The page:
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Learn how to cook: Here is a smart and easy way to make the best recipes and hack cooking

Michael Haase12. June 2017

 

MICHAEL’s WORST DATE EVER was in the Summer of 2010:

“I was told all over the internet that home cooking is a winner at dates: https://galoremag.com/why-cooking-a-meal-together-is-the-best-first-date/. So, I went online for dinner ideas, found the best recipe, and as my date walked in the door I was cooking the best gazpacho with avocado and almonds on top. However, my date just started laughing: “I have never seen anyone be so attached to a recipe”, she said.

I perceive myself as a quick learner and independent thinker, so this hurt me quite deep, and the date never recovered from the blow. That night I decided to learn how to cook and free myself from the tyranny of always following recipes. It was the day I started to hack cooking.”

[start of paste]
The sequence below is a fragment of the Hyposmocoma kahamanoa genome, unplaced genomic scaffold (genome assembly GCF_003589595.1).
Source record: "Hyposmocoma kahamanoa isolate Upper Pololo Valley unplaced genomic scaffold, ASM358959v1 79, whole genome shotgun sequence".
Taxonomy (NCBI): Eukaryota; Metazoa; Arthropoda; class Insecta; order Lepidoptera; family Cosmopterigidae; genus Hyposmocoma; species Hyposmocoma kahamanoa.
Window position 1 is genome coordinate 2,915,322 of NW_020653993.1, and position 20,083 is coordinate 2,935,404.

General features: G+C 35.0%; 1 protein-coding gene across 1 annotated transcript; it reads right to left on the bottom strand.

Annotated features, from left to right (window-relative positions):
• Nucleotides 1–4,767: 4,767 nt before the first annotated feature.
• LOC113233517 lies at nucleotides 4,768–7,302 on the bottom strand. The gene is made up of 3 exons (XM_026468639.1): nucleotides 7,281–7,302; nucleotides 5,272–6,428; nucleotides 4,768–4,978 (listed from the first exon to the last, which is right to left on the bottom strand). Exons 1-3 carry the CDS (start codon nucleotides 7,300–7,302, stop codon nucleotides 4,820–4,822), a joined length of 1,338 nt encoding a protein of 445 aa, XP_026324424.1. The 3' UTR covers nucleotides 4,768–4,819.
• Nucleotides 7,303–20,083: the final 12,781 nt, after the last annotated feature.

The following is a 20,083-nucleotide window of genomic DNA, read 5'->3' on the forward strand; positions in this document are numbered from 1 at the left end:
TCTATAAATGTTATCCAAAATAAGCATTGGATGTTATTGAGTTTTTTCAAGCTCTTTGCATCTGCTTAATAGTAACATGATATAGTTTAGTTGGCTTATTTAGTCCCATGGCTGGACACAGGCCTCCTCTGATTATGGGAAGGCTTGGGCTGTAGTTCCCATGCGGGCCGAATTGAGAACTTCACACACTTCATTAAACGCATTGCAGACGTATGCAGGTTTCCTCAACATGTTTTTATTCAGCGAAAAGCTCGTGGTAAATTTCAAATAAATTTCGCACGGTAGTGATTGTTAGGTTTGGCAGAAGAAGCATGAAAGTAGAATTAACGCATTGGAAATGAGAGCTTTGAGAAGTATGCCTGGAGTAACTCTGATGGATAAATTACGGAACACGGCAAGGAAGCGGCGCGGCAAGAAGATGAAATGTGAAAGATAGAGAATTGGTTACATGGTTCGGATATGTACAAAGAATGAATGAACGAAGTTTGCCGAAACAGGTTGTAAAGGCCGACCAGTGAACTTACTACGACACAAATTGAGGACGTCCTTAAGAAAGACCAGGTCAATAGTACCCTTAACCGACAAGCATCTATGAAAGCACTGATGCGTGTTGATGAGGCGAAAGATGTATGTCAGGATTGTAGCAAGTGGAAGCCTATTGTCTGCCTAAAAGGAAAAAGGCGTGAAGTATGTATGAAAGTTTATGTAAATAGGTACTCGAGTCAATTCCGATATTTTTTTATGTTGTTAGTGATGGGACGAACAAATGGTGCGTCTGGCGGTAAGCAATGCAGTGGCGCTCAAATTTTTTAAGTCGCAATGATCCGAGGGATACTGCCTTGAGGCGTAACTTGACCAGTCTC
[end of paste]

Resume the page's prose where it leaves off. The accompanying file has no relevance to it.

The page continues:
I decided to hack the process of learning how to cook

So, I studied cooking. First I asked people I trusted. Most people said you can only learn to cook if you spend 10,000 hours making a lot of mistakes (e.g., http://www.reluctantgourmet.com/culinary-training-10000-hour-theory/). “You need to mess up 100 omelettes before you learn to make 1 good one”, someone told me on Reddit.

However, as a former management consultant from McKinsey, I was trained in walking into a room full of very experienced people, codifying and structuring their know-how and dumming it down for anyone to understand. So, that’s the approach I took to cooking. I believe anyone can learn to cook and love cooking without spending 10,000 and 99 burnt omelettes in the process. This might be a controversial statement, and the good Tim Ferriss burnt his hands on a similar project: http://www.telegraph.co.uk/foodanddrink/foodanddrinkbooks/9805783/The-four-hour-chef-Not-so-fast.html. Actually, Ferriss’ book was pretty bad, so that is probably why he burnt his hands. Here comes something much more insightful 🙂